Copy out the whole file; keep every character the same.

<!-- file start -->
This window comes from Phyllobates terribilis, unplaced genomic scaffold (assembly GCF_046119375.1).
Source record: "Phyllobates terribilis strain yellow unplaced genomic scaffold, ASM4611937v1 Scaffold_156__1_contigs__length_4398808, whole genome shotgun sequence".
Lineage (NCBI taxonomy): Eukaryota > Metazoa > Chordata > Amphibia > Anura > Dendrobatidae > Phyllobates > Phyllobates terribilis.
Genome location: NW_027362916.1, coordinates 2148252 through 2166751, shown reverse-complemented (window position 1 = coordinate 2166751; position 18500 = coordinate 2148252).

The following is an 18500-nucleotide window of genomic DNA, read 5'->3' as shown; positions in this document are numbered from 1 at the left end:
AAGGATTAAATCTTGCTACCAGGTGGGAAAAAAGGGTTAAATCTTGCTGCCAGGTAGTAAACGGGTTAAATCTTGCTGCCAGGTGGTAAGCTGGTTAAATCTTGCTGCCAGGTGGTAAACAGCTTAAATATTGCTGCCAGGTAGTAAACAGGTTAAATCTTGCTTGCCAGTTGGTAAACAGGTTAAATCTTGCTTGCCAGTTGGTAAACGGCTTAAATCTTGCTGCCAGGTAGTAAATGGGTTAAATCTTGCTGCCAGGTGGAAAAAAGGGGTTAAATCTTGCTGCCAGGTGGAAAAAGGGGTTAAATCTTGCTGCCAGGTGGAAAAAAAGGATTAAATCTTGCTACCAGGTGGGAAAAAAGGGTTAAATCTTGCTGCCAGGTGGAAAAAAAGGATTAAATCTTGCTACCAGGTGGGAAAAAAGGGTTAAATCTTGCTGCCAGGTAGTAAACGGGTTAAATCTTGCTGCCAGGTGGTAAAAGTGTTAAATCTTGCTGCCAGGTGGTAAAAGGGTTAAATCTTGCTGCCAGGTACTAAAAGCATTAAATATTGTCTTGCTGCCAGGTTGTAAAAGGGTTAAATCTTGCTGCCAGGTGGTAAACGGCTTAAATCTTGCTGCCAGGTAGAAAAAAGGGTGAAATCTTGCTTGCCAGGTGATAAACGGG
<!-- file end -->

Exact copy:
This window comes from Phyllobates terribilis, unplaced genomic scaffold (assembly GCF_046119375.1).
Source record: "Phyllobates terribilis strain yellow unplaced genomic scaffold, ASM4611937v1 Scaffold_156__1_contigs__length_4398808, whole genome shotgun sequence".
Lineage (NCBI taxonomy): Eukaryota > Metazoa > Chordata > Amphibia > Anura > Dendrobatidae > Phyllobates > Phyllobates terribilis.
Genome location: NW_027362916.1, coordinates 2148252 through 2166751, shown reverse-complemented (window position 1 = coordinate 2166751; position 18500 = coordinate 2148252).

The following is an 18500-nucleotide window of genomic DNA, read 5'->3' as shown; positions in this document are numbered from 1 at the left end:
AAGGATTAAATCTTGCTACCAGGTGGGAAAAAAGGGTTAAATCTTGCTGCCAGGTAGTAAACGGGTTAAATCTTGCTGCCAGGTGGTAAGCTGGTTAAATCTTGCTGCCAGGTGGTAAACAGCTTAAATATTGCTGCCAGGTAGTAAACAGGTTAAATCTTGCTTGCCAGTTGGTAAACAGGTTAAATCTTGCTTGCCAGTTGGTAAACGGCTTAAATCTTGCTGCCAGGTAGTAAATGGGTTAAATCTTGCTGCCAGGTGGAAAAAAGGGGTTAAATCTTGCTGCCAGGTGGAAAAAGGGGTTAAATCTTGCTGCCAGGTGGAAAAAAAGGATTAAATCTTGCTACCAGGTGGGAAAAAAGGGTTAAATCTTGCTGCCAGGTGGAAAAAAAGGATTAAATCTTGCTACCAGGTGGGAAAAAAGGGTTAAATCTTGCTGCCAGGTAGTAAACGGGTTAAATCTTGCTGCCAGGTGGTAAAAGTGTTAAATCTTGCTGCCAGGTGGTAAAAGGGTTAAATCTTGCTGCCAGGTACTAAAAGCATTAAATATTGTCTTGCTGCCAGGTTGTAAAAGGGTTAAATCTTGCTGCCAGGTGGTAAACGGCTTAAATCTTGCTGCCAGGTAGAAAAAAGGGTGAAATCTTGCTTGCCAGGTGATAAACGGG